Let's discuss Venezuela's economic growth
19.11.04 | Today the Venezuelan Central Bank, BCV, issued its third trimester report. In it we find a few interesting things.
First the GDP increase in comparison to the third quarter of 2003 (after the devastating oil strike) is 15.8% when that last one had a 7.1% drop respective to 2002. This would be very good on its face value. And indeed things are going much better than one year ago. But let's be a little bit more inquisitive in our lecture of the recent economic numbers.
The sector that showed the largest recovery was construction, the one comatose since 2002. It increased in the third quarter by a whopping 40.3%! How come? Well, in the purest of Venezuelan political tradition, the government released a lot of cash to build quickly popular housing that it could have built earlier. But it makes for better photo-ops when the president himself goes to open a few dozen subsidized housing here and there. Yet we can read that the construction sector is still 40% below its 2001 level, which was not that great to begin with.
More good news, in large part due to the extraordinary electoral spending so decried through this blog since early this year. General consumer demand increased by 29.2%!!! And the jobless rate is still 14.5% and the underemployed (street vendors and the like) is still hovering at 50%. No big change there. So how come people have money suddenly? Cash grants from a mision or another?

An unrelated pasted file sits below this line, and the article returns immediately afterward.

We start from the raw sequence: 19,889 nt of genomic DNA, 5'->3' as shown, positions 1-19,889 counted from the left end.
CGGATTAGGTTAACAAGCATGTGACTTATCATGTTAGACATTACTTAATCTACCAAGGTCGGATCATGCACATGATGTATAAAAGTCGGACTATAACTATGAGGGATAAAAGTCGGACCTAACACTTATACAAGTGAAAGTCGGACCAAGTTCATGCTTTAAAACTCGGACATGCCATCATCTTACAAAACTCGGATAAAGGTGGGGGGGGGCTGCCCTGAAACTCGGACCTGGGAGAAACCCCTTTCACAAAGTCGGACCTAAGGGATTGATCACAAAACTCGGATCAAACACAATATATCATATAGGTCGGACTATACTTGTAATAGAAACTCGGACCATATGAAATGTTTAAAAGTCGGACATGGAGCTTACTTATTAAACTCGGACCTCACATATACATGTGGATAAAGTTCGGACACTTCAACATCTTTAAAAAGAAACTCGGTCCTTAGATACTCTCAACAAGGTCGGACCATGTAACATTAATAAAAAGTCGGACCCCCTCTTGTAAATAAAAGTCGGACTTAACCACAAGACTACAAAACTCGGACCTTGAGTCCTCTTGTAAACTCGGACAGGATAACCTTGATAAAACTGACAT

Still the BCV is careful and gives a 12% for the whole year in spite of such a gleaming third quarter. Do they know something we do not know? Like a sudden slow down in the 4th quarter?
Elsewhere we read that the increase in accounts balances towards a surplus is due to an increase of 37.1% of oil price. Yet the National Assembly issues a new debt emission of 500 million USD against the objections of the BCV!
And from CEDICE with have a Cassandra voice announcing that the current oil plenty has a déjà vu feeling all over again.
And to reassure your doubts about the good management of the country, the BIV, one of the two "commercial banks" which is state owned, has a bad debt roll of 34.3%, the highest within the Venezuelan banking system whose average is 2.4%. That is, a whopping 1/3 of the loans issued by the BIV (many to associates of the regime) are bad debt that probably will never be recovered. Imagine that!
And supposedly we should cheer up the GDP increase in the third quarter. One wonders what would that GDP be if we had a better managed country and not the corrupt mess that we are putting up with.
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